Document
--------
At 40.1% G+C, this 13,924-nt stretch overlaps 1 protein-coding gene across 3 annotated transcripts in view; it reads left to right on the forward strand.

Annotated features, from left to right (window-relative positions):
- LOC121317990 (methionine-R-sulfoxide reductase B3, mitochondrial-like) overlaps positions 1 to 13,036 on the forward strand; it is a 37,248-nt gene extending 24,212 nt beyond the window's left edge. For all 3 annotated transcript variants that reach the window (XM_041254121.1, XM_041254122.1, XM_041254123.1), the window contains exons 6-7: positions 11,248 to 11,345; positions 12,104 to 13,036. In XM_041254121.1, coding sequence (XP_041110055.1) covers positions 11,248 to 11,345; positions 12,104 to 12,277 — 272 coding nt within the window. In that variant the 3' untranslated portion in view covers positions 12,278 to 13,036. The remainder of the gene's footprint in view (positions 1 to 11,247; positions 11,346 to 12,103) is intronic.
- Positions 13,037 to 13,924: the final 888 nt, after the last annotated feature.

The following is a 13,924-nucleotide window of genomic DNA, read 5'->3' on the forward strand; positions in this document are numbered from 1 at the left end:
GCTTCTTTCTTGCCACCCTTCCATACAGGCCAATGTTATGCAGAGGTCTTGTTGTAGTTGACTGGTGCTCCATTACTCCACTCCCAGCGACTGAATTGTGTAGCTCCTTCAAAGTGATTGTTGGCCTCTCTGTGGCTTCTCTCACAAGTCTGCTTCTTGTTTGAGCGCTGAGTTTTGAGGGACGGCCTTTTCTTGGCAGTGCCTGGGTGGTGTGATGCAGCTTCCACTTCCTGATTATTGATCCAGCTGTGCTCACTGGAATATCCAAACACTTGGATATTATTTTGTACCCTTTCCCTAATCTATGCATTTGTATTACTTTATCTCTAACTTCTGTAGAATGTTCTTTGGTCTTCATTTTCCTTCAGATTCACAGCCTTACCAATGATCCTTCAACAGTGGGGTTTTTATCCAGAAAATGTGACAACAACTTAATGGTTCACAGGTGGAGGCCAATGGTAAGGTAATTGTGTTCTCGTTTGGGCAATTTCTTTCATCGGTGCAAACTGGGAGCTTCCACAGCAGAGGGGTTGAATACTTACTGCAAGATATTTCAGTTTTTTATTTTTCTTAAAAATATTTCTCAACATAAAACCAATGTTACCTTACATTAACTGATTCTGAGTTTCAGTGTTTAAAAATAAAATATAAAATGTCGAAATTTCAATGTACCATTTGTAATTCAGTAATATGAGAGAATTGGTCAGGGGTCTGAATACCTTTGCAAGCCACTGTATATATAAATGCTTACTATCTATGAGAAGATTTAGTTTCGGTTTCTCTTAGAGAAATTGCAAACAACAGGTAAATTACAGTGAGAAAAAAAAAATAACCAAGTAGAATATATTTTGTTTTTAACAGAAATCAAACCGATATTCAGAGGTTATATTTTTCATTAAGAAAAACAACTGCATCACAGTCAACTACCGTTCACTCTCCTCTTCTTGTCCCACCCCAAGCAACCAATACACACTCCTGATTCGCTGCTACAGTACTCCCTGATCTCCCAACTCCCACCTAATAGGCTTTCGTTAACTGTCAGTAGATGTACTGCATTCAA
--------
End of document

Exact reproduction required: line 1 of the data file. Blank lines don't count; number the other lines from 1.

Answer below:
At 40.1% G+C, this 13,924-nt stretch overlaps 1 protein-coding gene across 3 annotated transcripts in view; it reads left to right on the forward strand.